# What makes a superconductor topological?

I have read a fair bit about topological insulators and proximity induced Majorana bound states when placing a superconductor in proximity to a topological insulator.

I've also read a bit about cuprates being related to topological superconductivity if that helps.

What I cant quite understand is what defines and what is a pure topological superconductor?

Or is this simply not the case and is topological superconductivity something that can only be achieved by means of proximity effect arrangements?

A general description of what one is would probably be most helpful.

In short, what makes a superconductor topological is the nontrivial band structure of the Bogoliubov quasiparticles. Generally one can classify non-interacting gapped fermion systems based on single-particle band structure (as well as symmetry), and the result is the so-called ten-fold way/periodic table. The topological superconductivity mentioned in the question is related to the class D, namely superconductors without any symmetries other than the particle-hole symmetry. The simplest example in 2D is a spinless $p_x+ip_y$ superconductor:

$H=\sum_k c_k^\dagger(\frac{k^2}{2m}-\mu)c_k+ \Delta c_k^\dagger(k_x+ik_y)c_{-k}^\dagger+\text{h.c.}=\sum_k (c_k^\dagger, c_{-k})\left[(k^2/2m-\mu)\tau_z+\Delta k_x\tau_x+\Delta k_y\tau_y\right]\begin{pmatrix}c_k\\ c_{-k}^\dagger\end{pmatrix}$

This Hamiltonian defines a map from the $k$ space (topologically a sphere $S^2$) to a $SU(2)$ matrix $m_k\cdot \sigma$ where $m_k\propto (\Delta k_x, \Delta k_y, \frac{k^2}{2m}-\mu)$ (then normalized), which also lives on a sphere. Therefore such maps are classified by $\pi_2(S^2)=\mathbb{Z}$. If two Hamiltonians belong to the same equivalence class in the homotopy group, it means that one can continuously deform the Hamiltonian from one to another without closing the gap, thus topologically indistinguishable.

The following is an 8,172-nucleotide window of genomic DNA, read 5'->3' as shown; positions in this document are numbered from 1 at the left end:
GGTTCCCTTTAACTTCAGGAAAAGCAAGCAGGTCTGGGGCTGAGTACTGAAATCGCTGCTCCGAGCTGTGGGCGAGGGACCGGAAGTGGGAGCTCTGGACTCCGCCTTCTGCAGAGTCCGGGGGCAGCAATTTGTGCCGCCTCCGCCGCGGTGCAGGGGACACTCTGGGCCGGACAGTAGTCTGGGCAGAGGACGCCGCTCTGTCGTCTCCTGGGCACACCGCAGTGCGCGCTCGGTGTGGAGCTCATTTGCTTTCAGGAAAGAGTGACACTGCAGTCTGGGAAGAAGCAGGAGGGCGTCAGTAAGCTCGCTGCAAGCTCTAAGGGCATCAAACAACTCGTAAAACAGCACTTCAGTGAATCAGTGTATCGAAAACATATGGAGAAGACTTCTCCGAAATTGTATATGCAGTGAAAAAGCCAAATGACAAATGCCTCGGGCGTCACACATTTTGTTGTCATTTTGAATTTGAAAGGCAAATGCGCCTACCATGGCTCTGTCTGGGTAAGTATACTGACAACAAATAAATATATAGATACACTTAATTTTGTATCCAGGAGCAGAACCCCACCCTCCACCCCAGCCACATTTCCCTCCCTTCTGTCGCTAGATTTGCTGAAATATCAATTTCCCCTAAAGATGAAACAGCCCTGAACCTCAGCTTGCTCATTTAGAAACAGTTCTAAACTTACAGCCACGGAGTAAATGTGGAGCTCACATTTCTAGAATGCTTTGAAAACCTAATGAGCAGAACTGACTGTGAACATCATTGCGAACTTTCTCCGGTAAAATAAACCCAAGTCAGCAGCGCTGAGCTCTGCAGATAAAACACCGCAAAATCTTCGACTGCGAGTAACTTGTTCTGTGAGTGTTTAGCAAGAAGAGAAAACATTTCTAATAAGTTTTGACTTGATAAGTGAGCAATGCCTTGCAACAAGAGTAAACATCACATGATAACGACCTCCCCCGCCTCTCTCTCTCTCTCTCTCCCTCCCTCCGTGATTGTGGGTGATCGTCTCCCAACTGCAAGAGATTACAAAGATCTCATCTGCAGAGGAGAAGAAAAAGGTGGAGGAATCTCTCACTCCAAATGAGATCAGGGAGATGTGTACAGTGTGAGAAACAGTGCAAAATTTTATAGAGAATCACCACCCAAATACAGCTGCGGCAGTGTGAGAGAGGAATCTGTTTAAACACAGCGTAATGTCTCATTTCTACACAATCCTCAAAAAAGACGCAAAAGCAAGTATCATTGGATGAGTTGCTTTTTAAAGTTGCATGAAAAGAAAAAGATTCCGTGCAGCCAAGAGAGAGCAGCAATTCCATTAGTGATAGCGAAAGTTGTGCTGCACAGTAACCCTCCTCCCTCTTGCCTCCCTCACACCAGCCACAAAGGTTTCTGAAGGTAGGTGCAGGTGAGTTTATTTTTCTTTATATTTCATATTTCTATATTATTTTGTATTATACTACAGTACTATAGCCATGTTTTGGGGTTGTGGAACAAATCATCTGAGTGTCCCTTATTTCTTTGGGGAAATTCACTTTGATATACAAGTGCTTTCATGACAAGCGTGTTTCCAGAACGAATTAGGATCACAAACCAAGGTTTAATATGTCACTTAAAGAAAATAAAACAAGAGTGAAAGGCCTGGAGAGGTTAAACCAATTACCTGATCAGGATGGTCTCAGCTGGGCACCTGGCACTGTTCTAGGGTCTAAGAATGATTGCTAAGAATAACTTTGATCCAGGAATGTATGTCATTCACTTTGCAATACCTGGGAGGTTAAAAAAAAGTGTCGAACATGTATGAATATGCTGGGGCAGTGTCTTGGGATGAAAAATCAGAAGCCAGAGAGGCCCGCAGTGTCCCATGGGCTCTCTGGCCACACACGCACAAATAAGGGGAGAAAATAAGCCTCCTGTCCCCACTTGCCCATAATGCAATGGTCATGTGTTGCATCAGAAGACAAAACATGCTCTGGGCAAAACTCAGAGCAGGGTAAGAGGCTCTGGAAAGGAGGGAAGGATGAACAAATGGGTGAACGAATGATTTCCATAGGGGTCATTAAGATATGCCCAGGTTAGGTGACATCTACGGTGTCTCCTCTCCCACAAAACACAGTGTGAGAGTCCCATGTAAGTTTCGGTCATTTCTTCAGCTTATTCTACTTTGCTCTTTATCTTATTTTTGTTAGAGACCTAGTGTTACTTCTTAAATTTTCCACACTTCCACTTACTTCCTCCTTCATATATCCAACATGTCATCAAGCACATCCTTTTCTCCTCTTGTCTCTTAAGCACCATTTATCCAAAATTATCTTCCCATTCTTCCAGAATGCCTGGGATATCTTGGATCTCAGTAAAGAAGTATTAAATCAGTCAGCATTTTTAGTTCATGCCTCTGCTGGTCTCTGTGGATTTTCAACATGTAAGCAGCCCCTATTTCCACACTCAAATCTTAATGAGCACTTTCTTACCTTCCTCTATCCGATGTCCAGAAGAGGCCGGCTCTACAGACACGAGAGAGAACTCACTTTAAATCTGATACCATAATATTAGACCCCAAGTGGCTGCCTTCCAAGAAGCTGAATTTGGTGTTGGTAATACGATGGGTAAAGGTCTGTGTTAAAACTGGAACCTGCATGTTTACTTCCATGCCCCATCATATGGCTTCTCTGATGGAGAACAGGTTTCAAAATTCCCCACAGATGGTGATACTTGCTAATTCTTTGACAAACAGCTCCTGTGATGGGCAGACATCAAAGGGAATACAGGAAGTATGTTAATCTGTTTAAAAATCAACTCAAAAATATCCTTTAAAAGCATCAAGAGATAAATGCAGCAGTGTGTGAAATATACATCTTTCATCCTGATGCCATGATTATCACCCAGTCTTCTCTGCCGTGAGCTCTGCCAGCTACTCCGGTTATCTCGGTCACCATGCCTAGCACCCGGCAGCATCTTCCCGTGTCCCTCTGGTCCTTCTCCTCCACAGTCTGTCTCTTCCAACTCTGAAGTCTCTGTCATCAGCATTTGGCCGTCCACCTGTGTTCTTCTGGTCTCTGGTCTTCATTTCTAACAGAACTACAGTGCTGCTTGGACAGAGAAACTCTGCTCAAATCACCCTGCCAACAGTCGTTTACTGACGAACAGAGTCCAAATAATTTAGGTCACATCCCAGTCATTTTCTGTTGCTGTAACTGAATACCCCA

The integer, called the Chern number $C$, that classifies the class D topological superconductors can be calculated from the Hamiltonian, and in this case it is $C=1$. This idea can be generalized to other symmetry classes and dimensions, basically one needs to understand the map from the momentum space to the appropriate single-particle "Hamiltonian" space (the general case is much more complicated than the $2\times 2$ Hamiltonian).

This toy model (and its one-dimensional descendants) is behind all recent proposals of realizing topological superconductors in solid state systems. The basic idea is to combine various mundane elements (semiconductors, s-wave superconductor, ferromagnet, etc): since electrons have spin-$1/2$, one needs to have Zeeman field to break the spin degeneracy and get a non-degenerate Fermi surface (thus effectively "spinless" fermions, really spin-polarized). However, in s-wave superconductors electrons with opposite spins are paired. This is why spin-orbit coupling is necessary since it makes the electron spin "winds" around on the Fermi surface, so that at $k$ and $-k$ electrons can pair up. Putting all these together one can realize a topological superconductor.